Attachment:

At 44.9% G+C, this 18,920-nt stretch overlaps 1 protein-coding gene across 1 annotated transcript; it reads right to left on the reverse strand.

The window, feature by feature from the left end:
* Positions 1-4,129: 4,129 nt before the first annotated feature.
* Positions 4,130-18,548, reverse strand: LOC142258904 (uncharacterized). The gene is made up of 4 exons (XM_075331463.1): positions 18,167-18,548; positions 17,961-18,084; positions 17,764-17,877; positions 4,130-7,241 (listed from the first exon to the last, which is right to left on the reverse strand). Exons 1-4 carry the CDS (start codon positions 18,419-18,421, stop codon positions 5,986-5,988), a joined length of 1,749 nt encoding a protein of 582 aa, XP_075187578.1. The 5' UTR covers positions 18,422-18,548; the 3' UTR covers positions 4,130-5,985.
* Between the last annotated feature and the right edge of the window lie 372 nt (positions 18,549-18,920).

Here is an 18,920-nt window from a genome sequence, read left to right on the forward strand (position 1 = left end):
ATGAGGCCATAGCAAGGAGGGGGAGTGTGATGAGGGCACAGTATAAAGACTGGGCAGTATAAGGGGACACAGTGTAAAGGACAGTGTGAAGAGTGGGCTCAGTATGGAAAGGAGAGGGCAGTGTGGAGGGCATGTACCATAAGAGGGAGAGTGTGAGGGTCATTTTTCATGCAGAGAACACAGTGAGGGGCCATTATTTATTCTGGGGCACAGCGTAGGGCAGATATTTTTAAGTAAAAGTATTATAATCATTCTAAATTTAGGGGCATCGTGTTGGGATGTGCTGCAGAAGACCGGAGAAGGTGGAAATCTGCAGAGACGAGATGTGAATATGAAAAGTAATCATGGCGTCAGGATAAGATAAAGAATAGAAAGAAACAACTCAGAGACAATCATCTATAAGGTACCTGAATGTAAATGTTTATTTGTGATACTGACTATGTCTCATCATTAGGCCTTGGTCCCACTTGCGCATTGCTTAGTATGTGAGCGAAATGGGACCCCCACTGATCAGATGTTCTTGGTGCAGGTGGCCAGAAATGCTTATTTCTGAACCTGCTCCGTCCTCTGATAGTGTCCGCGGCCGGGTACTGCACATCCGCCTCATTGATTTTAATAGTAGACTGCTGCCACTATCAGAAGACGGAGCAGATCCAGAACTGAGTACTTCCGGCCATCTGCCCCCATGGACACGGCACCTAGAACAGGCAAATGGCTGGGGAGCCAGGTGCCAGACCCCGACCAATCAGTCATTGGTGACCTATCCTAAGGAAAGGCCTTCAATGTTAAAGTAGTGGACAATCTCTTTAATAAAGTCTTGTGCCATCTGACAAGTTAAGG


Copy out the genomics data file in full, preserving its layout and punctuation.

At 44.9% G+C, this 18,920-nt stretch overlaps 1 protein-coding gene across 1 annotated transcript; it reads right to left on the reverse strand.

The window, feature by feature from the left end:
* Positions 1-4,129: 4,129 nt before the first annotated feature.
* Positions 4,130-18,548, reverse strand: LOC142258904 (uncharacterized). The gene is made up of 4 exons (XM_075331463.1): positions 18,167-18,548; positions 17,961-18,084; positions 17,764-17,877; positions 4,130-7,241 (listed from the first exon to the last, which is right to left on the reverse strand). Exons 1-4 carry the CDS (start codon positions 18,419-18,421, stop codon positions 5,986-5,988), a joined length of 1,749 nt encoding a protein of 582 aa, XP_075187578.1. The 5' UTR covers positions 18,422-18,548; the 3' UTR covers positions 4,130-5,985.
* Between the last annotated feature and the right edge of the window lie 372 nt (positions 18,549-18,920).

Here is an 18,920-nt window from a genome sequence, read left to right on the forward strand (position 1 = left end):
ATGAGGCCATAGCAAGGAGGGGGAGTGTGATGAGGGCACAGTATAAAGACTGGGCAGTATAAGGGGACACAGTGTAAAGGACAGTGTGAAGAGTGGGCTCAGTATGGAAAGGAGAGGGCAGTGTGGAGGGCATGTACCATAAGAGGGAGAGTGTGAGGGTCATTTTTCATGCAGAGAACACAGTGAGGGGCCATTATTTATTCTGGGGCACAGCGTAGGGCAGATATTTTTAAGTAAAAGTATTATAATCATTCTAAATTTAGGGGCATCGTGTTGGGATGTGCTGCAGAAGACCGGAGAAGGTGGAAATCTGCAGAGACGAGATGTGAATATGAAAAGTAATCATGGCGTCAGGATAAGATAAAGAATAGAAAGAAACAACTCAGAGACAATCATCTATAAGGTACCTGAATGTAAATGTTTATTTGTGATACTGACTATGTCTCATCATTAGGCCTTGGTCCCACTTGCGCATTGCTTAGTATGTGAGCGAAATGGGACCCCCACTGATCAGATGTTCTTGGTGCAGGTGGCCAGAAATGCTTATTTCTGAACCTGCTCCGTCCTCTGATAGTGTCCGCGGCCGGGTACTGCACATCCGCCTCATTGATTTTAATAGTAGACTGCTGCCACTATCAGAAGACGGAGCAGATCCAGAACTGAGTACTTCCGGCCATCTGCCCCCATGGACACGGCACCTAGAACAGGCAAATGGCTGGGGAGCCAGGTGCCAGACCCCGACCAATCAGTCATTGGTGACCTATCCTAAGGAAAGGCCTTCAATGTTAAAGTAGTGGACAATCTCTTTAATAAAGTCTTGTGCCATCTGACAAGTTAAGG